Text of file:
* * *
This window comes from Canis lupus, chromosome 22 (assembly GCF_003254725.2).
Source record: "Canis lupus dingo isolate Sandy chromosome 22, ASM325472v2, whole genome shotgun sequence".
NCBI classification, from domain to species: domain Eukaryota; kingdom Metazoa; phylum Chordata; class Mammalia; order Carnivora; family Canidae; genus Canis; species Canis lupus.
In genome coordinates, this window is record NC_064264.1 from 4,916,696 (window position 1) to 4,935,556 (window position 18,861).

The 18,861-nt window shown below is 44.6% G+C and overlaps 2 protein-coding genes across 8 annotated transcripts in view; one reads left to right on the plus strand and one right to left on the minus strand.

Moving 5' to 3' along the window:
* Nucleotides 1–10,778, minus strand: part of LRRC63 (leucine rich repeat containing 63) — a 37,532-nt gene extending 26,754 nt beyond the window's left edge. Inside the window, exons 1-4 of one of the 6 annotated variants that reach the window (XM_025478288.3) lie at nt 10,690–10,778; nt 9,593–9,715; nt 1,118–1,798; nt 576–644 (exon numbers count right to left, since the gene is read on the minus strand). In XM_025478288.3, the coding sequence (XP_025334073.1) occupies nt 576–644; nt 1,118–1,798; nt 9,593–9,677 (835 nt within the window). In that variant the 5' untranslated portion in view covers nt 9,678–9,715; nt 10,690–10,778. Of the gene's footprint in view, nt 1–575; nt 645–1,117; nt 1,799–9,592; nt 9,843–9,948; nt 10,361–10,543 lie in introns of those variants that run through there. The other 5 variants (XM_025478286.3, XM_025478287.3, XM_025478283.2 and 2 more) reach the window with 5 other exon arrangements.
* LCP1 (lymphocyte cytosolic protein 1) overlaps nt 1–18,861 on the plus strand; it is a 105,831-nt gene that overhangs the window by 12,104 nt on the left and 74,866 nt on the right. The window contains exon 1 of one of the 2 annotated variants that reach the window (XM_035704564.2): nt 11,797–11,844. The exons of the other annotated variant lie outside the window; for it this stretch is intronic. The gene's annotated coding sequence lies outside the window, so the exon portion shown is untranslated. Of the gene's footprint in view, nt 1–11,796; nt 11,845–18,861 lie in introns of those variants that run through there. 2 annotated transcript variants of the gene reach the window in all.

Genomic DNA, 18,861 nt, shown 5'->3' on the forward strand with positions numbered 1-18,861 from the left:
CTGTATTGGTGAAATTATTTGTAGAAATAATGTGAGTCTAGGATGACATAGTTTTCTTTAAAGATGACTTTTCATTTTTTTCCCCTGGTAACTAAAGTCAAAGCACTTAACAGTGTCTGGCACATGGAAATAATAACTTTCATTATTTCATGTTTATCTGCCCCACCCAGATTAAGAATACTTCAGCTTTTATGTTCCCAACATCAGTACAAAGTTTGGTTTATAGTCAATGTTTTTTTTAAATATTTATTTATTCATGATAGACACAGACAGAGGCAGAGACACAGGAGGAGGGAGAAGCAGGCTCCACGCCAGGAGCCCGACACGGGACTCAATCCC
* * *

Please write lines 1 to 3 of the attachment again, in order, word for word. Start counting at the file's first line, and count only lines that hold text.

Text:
This window comes from Canis lupus, chromosome 22 (assembly GCF_003254725.2).
Source record: "Canis lupus dingo isolate Sandy chromosome 22, ASM325472v2, whole genome shotgun sequence".
NCBI classification, from domain to species: domain Eukaryota; kingdom Metazoa; phylum Chordata; class Mammalia; order Carnivora; family Canidae; genus Canis; species Canis lupus.